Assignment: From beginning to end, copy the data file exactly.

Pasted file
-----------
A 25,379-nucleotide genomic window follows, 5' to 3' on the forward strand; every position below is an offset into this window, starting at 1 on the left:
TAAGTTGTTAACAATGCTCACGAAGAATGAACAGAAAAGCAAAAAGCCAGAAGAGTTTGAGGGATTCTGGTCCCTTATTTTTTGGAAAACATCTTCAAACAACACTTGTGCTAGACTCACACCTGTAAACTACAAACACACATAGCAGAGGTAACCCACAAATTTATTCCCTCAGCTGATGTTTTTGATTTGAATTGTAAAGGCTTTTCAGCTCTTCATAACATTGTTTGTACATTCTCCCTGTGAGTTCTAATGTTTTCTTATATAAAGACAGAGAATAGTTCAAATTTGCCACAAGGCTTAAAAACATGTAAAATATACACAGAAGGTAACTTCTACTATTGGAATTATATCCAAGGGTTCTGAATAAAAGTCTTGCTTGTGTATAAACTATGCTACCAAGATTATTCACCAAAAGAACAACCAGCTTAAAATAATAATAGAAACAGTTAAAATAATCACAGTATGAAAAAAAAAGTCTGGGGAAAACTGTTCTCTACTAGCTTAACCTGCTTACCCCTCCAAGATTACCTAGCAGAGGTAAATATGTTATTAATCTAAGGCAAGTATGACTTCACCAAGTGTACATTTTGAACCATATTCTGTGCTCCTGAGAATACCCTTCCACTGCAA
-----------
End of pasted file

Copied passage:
A 25,379-nucleotide genomic window follows, 5' to 3' on the forward strand; every position below is an offset into this window, starting at 1 on the left:
TAAGTTGTTAACAATGCTCACGAAGAATGAACAGAAAAGCAAAAAGCCAGAAGAGTTTGAGGGATTCTGGTCCCTTATTTTTTGGAAAACATCTTCAAACAACACTTGTGCTAGACTCACACCTGTAAACTACAAACACACATAGCAGAGGTAACCCACAAATTTATTCCCTCAGCTGATGTTTTTGATTTGAATTGTAAAGGCTTTTCAGCTCTTCATAACATTGTTTGTACATTCTCCCTGTGAGTTCTAATGTTTTCTTATATAAAGACAGAGAATAGTTCAAATTTGCCACAAGGCTTAAAAACATGTAAAATATACACAGAAGGTAACTTCTACTATTGGAATTATATCCAAGGGTTCTGAATAAAAGTCTTGCTTGTGTATAAACTATGCTACCAAGATTATTCACCAAAAGAACAACCAGCTTAAAATAATAATAGAAACAGTTAAAATAATCACAGTATGAAAAAAAAAGTCTGGGGAAAACTGTTCTCTACTAGCTTAACCTGCTTACCCCTCCAAGATTACCTAGCAGAGGTAAATATGTTATTAATCTAAGGCAAGTATGACTTCACCAAGTGTACATTTTGAACCATATTCTGTGCTCCTGAGAATACCCTTCCACTGCAA